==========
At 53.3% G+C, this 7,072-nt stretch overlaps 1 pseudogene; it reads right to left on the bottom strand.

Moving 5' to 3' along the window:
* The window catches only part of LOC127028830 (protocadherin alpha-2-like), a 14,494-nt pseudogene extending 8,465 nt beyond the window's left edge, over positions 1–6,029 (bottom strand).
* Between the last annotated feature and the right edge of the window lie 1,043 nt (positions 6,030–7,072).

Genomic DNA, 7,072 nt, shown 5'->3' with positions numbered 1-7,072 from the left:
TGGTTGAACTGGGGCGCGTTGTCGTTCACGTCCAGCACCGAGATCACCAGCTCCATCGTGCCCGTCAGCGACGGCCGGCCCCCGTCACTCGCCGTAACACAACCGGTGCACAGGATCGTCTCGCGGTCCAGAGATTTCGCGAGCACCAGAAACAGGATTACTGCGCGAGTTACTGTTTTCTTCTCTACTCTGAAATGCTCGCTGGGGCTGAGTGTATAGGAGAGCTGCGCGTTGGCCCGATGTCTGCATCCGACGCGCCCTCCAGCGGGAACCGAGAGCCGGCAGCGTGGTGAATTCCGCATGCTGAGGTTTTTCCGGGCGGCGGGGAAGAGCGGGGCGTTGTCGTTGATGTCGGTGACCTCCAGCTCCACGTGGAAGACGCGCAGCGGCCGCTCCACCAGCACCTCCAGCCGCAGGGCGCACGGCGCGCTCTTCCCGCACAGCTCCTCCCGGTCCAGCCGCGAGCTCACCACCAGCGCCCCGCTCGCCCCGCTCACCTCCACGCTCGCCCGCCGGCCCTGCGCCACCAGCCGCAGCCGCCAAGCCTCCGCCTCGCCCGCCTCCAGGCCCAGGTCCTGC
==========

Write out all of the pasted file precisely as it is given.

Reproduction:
At 53.3% G+C, this 7,072-nt stretch overlaps 1 pseudogene; it reads right to left on the bottom strand.

Moving 5' to 3' along the window:
* The window catches only part of LOC127028830 (protocadherin alpha-2-like), a 14,494-nt pseudogene extending 8,465 nt beyond the window's left edge, over positions 1–6,029 (bottom strand).
* Between the last annotated feature and the right edge of the window lie 1,043 nt (positions 6,030–7,072).

Genomic DNA, 7,072 nt, shown 5'->3' with positions numbered 1-7,072 from the left:
TGGTTGAACTGGGGCGCGTTGTCGTTCACGTCCAGCACCGAGATCACCAGCTCCATCGTGCCCGTCAGCGACGGCCGGCCCCCGTCACTCGCCGTAACACAACCGGTGCACAGGATCGTCTCGCGGTCCAGAGATTTCGCGAGCACCAGAAACAGGATTACTGCGCGAGTTACTGTTTTCTTCTCTACTCTGAAATGCTCGCTGGGGCTGAGTGTATAGGAGAGCTGCGCGTTGGCCCGATGTCTGCATCCGACGCGCCCTCCAGCGGGAACCGAGAGCCGGCAGCGTGGTGAATTCCGCATGCTGAGGTTTTTCCGGGCGGCGGGGAAGAGCGGGGCGTTGTCGTTGATGTCGGTGACCTCCAGCTCCACGTGGAAGACGCGCAGCGGCCGCTCCACCAGCACCTCCAGCCGCAGGGCGCACGGCGCGCTCTTCCCGCACAGCTCCTCCCGGTCCAGCCGCGAGCTCACCACCAGCGCCCCGCTCGCCCCGCTCACCTCCACGCTCGCCCGCCGGCCCTGCGCCACCAGCCGCAGCCGCCAAGCCTCCGCCTCGCCCGCCTCCAGGCCCAGGTCCTGC